Nonstandard English Explorations Part I

Posted 23 January, 2018 by Alicia in Language / 0 Comments  


Hello everyone! I’m starting a new thing where I talk about examples of Nonstandard English because I always find it interesting to see how people speak in areas that I’m not as familiar with. Quick reminder: I am definitely of the belief that Nonstandard English is just as valid as Standard English and no part of this post is meant to demean different uses of language.

These examples come from one of my old textbooks for the class Introduction to the Study of Languages. It is called How English Works: A Linguistic Introduction by Anne Curzan and Michael Adams. I have reviewed it on the blog here. Today I am going to give some examples of Nonstandard English from the book that I haven’t encountered in real life or film (to the best of my knowledge).

  • “ask” pronounced “aks”

This was I think the first example they gave and they talked about it at length. I have heard this used as an example elsewhere but I don’t think I’ve heard anyone use it in real life genuinely.

  • “he think” instead of “he thinks,” “they thinks” instead of “they think”

I’m sure this is common in a lot of dialects, but while I’ve heard of some other examples common to these dialects, this one is quite unfamiliar to me.

  • Double modal verbs (e.g.  “might could” or “may can”)

I believe the book said this was one that could be found in southern dialects, and while I currently live in the South (and have for a while), I guess I’m just not south enough to hear this. Maybe it’s the Deep South. Have any of you heard this?

  • Deleting relative pronouns in restrictive clauses when they function grammatically as subjects of the subordinate clauses (e.g. “The student [who] disrupts the class will get sent to the office”)

I’ve definitely heard of deleted pronouns in other cases, but this was given as an unusual but still extant example. For instance, I’ve heard things like “I gave her some of the cake [that] I made.”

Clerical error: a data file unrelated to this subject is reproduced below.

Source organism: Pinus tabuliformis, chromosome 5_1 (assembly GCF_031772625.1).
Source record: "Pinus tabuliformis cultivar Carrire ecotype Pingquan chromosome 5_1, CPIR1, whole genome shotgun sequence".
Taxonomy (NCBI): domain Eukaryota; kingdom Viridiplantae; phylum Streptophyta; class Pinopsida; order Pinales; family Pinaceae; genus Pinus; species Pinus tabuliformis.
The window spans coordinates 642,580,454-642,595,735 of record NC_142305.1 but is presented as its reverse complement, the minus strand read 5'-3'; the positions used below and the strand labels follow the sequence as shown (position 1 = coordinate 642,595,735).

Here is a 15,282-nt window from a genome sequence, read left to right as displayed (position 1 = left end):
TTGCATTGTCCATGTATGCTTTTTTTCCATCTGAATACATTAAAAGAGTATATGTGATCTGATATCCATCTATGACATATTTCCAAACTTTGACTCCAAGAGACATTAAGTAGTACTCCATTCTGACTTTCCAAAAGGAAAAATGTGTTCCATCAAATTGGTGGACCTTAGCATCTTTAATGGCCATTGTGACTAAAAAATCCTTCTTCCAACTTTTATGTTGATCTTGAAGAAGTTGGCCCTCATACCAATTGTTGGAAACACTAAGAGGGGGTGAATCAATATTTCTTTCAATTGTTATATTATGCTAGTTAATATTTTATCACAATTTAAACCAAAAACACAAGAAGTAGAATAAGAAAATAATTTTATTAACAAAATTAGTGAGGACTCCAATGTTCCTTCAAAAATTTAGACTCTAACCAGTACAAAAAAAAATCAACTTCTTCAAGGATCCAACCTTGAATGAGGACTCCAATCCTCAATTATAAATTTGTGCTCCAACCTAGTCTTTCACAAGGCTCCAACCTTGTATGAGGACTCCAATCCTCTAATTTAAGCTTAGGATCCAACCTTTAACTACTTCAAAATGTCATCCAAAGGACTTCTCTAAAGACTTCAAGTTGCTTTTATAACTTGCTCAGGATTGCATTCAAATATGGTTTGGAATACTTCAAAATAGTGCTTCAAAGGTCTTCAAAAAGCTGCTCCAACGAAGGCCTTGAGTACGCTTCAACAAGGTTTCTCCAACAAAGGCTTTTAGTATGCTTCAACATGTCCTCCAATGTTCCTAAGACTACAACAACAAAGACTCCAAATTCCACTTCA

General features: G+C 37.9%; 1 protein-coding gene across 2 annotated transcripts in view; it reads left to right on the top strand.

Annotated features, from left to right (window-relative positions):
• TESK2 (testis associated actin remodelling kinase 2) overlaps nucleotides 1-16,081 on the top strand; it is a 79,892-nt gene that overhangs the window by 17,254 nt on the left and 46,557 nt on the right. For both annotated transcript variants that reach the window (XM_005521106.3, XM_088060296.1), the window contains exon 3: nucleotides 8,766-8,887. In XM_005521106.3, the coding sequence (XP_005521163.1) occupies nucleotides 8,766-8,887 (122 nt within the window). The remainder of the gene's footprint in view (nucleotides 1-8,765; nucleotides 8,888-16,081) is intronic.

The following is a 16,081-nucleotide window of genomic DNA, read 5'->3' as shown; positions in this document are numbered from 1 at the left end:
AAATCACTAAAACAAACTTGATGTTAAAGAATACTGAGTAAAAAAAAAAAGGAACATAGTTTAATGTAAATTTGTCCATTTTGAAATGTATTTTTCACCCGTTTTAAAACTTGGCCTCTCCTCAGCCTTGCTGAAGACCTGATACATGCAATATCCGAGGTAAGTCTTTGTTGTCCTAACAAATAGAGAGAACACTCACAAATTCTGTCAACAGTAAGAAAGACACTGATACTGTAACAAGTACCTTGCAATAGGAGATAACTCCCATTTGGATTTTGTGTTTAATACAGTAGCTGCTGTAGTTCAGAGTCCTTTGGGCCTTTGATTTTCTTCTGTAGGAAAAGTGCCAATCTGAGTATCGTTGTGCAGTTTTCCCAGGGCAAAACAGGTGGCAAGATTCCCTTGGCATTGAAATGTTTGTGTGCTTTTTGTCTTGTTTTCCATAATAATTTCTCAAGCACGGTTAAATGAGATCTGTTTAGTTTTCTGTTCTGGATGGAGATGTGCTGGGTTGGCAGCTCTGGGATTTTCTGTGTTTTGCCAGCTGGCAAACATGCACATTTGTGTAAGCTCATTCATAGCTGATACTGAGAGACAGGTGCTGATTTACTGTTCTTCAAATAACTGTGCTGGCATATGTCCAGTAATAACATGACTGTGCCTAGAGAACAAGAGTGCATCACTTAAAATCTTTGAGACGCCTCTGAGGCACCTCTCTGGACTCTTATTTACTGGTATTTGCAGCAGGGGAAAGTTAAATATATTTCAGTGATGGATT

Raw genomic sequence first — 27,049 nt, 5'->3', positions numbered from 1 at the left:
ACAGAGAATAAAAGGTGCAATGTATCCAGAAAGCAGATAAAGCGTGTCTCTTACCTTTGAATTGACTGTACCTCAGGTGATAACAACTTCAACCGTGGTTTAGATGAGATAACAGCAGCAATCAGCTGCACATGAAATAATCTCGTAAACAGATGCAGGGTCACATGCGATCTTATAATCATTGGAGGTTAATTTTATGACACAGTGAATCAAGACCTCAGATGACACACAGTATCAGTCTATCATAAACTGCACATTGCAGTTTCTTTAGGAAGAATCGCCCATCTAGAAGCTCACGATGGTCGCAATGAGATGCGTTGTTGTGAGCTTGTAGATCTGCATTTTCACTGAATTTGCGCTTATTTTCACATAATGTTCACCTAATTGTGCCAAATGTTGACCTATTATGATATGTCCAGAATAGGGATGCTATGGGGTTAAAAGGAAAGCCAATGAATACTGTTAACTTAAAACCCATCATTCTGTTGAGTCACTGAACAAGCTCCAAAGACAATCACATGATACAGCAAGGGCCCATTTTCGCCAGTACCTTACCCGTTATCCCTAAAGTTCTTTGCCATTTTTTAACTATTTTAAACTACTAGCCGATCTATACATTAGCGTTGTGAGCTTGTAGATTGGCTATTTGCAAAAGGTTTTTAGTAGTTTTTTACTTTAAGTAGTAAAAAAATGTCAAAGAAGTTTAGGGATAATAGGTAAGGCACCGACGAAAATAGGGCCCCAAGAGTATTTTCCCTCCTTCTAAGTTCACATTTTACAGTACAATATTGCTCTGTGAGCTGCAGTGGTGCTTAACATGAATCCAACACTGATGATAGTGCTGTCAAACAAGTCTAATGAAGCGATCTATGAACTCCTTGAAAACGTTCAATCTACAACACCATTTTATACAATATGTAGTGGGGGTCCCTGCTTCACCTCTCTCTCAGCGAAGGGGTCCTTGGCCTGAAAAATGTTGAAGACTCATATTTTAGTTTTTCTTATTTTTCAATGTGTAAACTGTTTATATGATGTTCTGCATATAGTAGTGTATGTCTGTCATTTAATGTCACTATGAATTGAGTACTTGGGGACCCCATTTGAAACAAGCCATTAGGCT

• Appalachian speakers using present tense verbs instead of past tense (e.g. “She give it to me a while ago” instead of “She gave it to me a while ago”), saying “He drug” instead of “he dragged,” saying “she throwed” instead of “she threw,” a- as a prefix (e.g. “go a-walkin’”)

I don’t think I’ve ever heard any Appalachians speak (or if they did it wasn’t with this sort of dialect), so that would explain why these are so unfamiliar. The first example actually reminds me that in some other Eastern languages (Chinese maybe?) they don’t have past tense and do use time markers (e.g. yesterday) instead. Please let me know if this sounds familiar to you. As for the second example, I feel like children who would normally speak Standard English could say things like this as well before they learn all the regular and irregular past tense verbs. I had a friend in 4th grade (in California) who would constantly say “brang” instead of “brought” but I don’t think that was a dialect. And with the third example, I may have heard that in television at some point, but never in real life. It’s something I vaguely recognise though.

  • African American English: “get over on” = take advantage of, “some” as an intensifier like “very” (e.g. He is some tall), “steady” to describe an action carried out in an intense, consistent, and continuous manner (e.g. “Her mouth is steady runnin’”)

I have heard a lot of AAE, but never these examples. They’re really neat and useful.

Let me know if you are familiar with any of these examples! (And note where you hear/heard them, and obviously let me know if you say them yourself.) Later this week I’ll bring some up that I am actually familiar with.




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